Regime stringency: linking goals, participation and timing

Under most equity interpretations, developed countries as a group would need to reduce their emissions significantly by 2020 (10–40% below 1990 levels) and to still lower levels by 2050 (40–95% below 1990 levels) for low to medium stabilization levels (450–550ppm CO2-eq) (see also Chapter 3). Under most of the regime designs considered for such stabilization levels, developing-country emissions need to deviate below their projected baseline emissions within the next few decades (high agreement, much evidence). For most countries, the choice of the long-term ambition level will be more important than the design of the emission-reduction regime [13.3].

The total global costs are highly dependent on the baseline scenario, marginal abatement cost estimates, the assumed concentration stabilization level (see also Chapters 3 and 11) and the level (size of the coalition) and degree of participation (how and when allowances are allocated). If, for example some major emitting regions do not participate in the reductions immediately, the global costs of the participating regions will be higher if the goal is maintained (see also Chapter 3). Regional abatement costs are dependent on the allocation of emission allowances to regions, particularly the timing. However, the assumed stabilization level and baseline scenario are more important in determining regional costs [11.4; 13.3].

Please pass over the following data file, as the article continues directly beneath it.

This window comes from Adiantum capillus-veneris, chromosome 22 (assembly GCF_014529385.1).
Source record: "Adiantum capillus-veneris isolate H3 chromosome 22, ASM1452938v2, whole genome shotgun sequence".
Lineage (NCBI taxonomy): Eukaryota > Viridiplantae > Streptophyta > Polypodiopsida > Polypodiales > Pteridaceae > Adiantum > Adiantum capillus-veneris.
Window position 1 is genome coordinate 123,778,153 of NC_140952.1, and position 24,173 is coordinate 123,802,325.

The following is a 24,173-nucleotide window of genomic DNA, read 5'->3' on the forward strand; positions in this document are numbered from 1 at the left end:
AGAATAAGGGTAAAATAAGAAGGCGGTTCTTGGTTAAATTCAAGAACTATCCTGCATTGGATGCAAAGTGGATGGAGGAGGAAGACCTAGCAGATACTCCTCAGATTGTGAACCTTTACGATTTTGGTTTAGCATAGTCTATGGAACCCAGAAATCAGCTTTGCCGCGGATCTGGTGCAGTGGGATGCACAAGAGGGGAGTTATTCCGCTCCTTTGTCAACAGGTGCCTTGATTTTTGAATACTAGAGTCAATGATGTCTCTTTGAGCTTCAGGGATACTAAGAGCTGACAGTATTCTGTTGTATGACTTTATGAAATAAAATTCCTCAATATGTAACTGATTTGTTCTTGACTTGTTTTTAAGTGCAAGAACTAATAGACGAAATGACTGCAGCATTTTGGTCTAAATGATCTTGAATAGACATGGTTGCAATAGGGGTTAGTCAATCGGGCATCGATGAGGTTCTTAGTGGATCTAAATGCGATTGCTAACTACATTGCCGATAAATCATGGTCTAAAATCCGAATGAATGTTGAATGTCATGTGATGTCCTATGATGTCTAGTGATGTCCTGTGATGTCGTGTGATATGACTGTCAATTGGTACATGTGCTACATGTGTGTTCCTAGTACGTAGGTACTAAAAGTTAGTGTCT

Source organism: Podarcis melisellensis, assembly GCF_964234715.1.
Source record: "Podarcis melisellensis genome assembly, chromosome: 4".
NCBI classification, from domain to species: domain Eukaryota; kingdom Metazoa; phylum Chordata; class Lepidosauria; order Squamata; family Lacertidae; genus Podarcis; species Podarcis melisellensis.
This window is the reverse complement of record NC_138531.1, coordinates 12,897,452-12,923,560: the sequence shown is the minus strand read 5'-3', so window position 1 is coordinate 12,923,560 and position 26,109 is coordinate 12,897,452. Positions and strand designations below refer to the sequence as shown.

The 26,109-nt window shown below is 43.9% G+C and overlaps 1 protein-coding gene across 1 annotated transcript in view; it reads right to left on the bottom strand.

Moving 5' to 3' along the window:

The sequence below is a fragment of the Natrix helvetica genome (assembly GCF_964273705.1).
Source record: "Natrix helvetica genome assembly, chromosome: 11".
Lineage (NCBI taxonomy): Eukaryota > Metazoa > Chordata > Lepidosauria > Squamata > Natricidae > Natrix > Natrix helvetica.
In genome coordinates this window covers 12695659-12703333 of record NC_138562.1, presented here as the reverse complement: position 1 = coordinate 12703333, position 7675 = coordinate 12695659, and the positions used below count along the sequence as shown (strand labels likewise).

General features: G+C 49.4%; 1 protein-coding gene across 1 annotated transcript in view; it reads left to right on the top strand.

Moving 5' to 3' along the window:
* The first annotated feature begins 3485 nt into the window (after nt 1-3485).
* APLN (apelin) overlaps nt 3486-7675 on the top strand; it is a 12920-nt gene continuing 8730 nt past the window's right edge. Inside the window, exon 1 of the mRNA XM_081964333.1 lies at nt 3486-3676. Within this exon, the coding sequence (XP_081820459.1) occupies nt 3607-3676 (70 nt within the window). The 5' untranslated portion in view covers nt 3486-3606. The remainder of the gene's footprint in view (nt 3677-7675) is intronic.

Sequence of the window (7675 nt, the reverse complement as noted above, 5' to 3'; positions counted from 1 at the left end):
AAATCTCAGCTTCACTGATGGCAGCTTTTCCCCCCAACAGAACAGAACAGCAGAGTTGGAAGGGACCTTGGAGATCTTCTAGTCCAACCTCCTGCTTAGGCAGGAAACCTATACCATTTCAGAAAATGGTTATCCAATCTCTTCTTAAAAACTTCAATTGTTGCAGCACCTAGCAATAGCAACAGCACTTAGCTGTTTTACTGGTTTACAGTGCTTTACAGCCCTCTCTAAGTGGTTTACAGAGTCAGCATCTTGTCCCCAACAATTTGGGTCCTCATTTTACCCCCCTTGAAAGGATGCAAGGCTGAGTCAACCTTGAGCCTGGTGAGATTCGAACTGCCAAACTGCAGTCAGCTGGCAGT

Commitments, timetables and actions

There is a significant body of new literature that identifies and evaluates a diverse set of options for commitments that could be taken by different groups. The most frequently evaluated type of commitment is the binding absolute emission reduction cap as included in the Kyoto Protocol for Annex I countries. The broad conclusion from the literature is that such regimes provide certainty about future emission levels of the participating countries (assuming caps are met). Many authors propose that caps be reached using a variety of ‘flexibility’ approaches, incorporating multiple GHGs and sectors as well as multiple countries through emission trading and/or project-based mechanisms (high agreement, much evidence) [13.3].